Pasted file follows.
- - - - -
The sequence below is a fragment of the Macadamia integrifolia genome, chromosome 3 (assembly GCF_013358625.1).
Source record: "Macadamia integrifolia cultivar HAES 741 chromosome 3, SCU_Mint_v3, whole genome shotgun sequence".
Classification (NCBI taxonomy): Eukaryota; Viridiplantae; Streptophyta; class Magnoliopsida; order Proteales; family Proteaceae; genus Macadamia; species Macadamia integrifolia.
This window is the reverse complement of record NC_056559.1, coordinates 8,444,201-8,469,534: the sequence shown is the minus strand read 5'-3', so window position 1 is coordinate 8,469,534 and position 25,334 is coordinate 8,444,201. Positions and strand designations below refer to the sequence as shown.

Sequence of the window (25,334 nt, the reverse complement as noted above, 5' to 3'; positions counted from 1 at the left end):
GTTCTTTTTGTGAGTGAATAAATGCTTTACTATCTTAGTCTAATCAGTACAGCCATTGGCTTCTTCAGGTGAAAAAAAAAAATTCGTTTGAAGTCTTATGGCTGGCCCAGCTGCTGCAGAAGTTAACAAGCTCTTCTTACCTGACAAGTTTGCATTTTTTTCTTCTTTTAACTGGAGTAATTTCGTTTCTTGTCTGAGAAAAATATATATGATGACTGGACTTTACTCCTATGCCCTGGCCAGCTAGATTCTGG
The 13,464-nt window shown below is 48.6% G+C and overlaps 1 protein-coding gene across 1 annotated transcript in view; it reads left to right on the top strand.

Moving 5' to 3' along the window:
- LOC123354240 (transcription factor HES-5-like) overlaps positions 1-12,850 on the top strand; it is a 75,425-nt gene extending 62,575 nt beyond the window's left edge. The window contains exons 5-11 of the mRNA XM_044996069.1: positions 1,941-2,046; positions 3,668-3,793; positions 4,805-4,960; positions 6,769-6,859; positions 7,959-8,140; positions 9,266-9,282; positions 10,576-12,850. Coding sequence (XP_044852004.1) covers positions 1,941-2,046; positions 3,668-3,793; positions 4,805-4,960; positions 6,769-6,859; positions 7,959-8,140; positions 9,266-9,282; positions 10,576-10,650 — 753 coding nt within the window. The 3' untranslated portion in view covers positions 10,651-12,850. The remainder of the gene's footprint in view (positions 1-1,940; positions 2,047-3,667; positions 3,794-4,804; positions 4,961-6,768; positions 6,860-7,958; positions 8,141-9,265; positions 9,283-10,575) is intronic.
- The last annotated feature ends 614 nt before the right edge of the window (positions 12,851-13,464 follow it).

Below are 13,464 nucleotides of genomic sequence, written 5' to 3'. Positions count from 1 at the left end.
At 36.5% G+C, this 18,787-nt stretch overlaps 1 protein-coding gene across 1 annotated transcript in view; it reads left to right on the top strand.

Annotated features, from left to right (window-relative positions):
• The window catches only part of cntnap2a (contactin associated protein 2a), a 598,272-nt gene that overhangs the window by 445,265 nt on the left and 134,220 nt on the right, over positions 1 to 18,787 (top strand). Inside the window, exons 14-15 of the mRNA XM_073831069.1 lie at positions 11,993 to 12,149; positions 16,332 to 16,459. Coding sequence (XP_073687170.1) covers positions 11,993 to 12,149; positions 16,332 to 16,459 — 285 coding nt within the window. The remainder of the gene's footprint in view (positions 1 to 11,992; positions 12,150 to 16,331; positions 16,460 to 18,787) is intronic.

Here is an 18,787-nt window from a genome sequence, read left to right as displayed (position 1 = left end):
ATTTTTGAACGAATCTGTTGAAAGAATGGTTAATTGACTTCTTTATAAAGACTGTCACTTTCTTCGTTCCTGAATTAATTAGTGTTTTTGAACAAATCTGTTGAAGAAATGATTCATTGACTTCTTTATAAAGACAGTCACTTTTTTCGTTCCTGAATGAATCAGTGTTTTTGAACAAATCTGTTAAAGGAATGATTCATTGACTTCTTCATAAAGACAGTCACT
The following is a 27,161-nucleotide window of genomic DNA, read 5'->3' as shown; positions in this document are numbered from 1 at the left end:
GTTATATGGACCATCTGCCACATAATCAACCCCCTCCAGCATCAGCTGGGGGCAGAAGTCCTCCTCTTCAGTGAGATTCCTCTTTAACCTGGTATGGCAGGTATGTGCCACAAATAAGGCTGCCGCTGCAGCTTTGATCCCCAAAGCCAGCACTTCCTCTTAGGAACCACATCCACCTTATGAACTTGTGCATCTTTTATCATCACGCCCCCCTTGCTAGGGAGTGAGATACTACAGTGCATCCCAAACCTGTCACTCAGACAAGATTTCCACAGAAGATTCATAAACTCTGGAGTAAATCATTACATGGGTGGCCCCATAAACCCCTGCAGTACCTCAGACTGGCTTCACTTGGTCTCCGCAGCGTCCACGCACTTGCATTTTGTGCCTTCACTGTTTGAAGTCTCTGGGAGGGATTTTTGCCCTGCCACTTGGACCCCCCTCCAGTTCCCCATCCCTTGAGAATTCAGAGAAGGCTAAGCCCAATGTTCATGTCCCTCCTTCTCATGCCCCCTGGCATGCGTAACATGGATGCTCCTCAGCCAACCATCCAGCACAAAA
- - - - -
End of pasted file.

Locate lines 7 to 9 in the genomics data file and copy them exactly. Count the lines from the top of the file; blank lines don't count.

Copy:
The 13,464-nt window shown below is 48.6% G+C and overlaps 1 protein-coding gene across 1 annotated transcript in view; it reads left to right on the top strand.

Moving 5' to 3' along the window:
- LOC123354240 (transcription factor HES-5-like) overlaps positions 1-12,850 on the top strand; it is a 75,425-nt gene extending 62,575 nt beyond the window's left edge. The window contains exons 5-11 of the mRNA XM_044996069.1: positions 1,941-2,046; positions 3,668-3,793; positions 4,805-4,960; positions 6,769-6,859; positions 7,959-8,140; positions 9,266-9,282; positions 10,576-12,850. Coding sequence (XP_044852004.1) covers positions 1,941-2,046; positions 3,668-3,793; positions 4,805-4,960; positions 6,769-6,859; positions 7,959-8,140; positions 9,266-9,282; positions 10,576-10,650 — 753 coding nt within the window. The 3' untranslated portion in view covers positions 10,651-12,850. The remainder of the gene's footprint in view (positions 1-1,940; positions 2,047-3,667; positions 3,794-4,804; positions 4,961-6,768; positions 6,860-7,958; positions 8,141-9,265; positions 9,283-10,575) is intronic.